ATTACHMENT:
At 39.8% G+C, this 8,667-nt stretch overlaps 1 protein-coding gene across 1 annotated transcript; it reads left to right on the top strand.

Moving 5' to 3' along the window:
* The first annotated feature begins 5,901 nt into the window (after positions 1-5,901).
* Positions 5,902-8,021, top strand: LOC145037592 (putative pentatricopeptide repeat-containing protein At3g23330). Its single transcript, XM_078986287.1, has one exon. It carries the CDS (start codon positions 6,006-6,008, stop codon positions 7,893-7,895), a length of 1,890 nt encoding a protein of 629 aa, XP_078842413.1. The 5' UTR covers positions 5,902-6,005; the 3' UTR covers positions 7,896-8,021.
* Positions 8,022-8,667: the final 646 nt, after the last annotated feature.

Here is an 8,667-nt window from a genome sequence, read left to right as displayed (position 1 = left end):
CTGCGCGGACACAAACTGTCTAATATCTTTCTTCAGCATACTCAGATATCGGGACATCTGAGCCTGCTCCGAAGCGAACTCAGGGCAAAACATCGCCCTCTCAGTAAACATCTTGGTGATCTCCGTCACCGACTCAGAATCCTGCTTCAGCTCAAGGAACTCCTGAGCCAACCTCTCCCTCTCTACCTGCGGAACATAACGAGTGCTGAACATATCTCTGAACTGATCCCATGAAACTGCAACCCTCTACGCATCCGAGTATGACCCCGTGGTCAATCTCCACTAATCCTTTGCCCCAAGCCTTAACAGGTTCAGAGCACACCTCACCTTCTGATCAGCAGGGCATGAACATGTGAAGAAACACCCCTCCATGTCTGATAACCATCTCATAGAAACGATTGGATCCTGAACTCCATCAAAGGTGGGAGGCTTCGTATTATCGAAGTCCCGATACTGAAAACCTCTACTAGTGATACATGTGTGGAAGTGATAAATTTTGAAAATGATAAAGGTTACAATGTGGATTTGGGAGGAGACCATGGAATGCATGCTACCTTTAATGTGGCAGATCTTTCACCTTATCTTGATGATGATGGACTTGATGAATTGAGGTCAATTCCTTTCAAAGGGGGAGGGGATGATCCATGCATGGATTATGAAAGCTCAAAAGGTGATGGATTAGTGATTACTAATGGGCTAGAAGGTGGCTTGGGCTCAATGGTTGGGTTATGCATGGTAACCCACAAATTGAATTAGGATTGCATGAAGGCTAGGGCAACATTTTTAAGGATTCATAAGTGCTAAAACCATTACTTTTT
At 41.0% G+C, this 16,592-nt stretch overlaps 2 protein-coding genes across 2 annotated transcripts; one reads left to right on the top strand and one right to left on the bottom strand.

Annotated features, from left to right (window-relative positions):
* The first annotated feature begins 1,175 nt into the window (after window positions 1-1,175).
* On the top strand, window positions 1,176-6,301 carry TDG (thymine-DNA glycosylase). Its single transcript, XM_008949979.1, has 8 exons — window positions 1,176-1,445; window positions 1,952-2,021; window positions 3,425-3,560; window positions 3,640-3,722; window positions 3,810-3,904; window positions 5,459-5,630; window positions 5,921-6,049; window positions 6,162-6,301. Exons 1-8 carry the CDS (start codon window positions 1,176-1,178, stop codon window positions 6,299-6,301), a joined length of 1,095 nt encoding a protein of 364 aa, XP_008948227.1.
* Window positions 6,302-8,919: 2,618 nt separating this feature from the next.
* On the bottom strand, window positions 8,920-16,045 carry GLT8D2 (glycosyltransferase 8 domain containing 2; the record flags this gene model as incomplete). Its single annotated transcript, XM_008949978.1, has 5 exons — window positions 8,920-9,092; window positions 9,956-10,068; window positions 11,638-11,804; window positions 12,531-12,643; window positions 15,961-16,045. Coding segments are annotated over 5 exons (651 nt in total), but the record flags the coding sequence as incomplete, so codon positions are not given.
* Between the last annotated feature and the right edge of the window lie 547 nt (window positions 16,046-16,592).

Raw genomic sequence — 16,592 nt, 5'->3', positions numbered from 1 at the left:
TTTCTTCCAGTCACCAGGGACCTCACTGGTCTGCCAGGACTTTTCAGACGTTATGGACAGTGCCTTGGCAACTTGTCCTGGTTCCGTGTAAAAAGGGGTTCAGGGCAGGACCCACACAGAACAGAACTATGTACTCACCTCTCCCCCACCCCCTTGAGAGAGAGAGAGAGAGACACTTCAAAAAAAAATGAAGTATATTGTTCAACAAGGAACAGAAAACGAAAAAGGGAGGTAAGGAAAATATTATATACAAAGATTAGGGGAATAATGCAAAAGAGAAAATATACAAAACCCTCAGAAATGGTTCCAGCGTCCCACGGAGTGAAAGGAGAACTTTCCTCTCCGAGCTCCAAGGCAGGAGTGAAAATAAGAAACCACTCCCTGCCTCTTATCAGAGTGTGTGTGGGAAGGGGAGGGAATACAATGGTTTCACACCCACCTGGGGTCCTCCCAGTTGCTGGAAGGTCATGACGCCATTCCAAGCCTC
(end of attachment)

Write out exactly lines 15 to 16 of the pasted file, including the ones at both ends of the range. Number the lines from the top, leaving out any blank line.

Raw genomic sequence — 16,592 nt, 5'->3', positions numbered from 1 at the left:
TTTCTTCCAGTCACCAGGGACCTCACTGGTCTGCCAGGACTTTTCAGACGTTATGGACAGTGCCTTGGCAACTTGTCCTGGTTCCGTGTAAAAAGGGGTTCAGGGCAGGACCCACACAGAACAGAACTATGTACTCACCTCTCCCCCACCCCCTTGAGAGAGAGAGAGAGAGACACTTCAAAAAAAAATGAAGTATATTGTTCAACAAGGAACAGAAAACGAAAAAGGGAGGTAAGGAAAATATTATATACAAAGATTAGGGGAATAATGCAAAAGAGAAAATATACAAAACCCTCAGAAATGGTTCCAGCGTCCCACGGAGTGAAAGGAGAACTTTCCTCTCCGAGCTCCAAGGCAGGAGTGAAAATAAGAAACCACTCCCTGCCTCTTATCAGAGTGTGTGTGGGAAGGGGAGGGAATACAATGGTTTCACACCCACCTGGGGTCCTCCCAGTTGCTGGAAGGTCATGACGCCATTCCAAGCCTC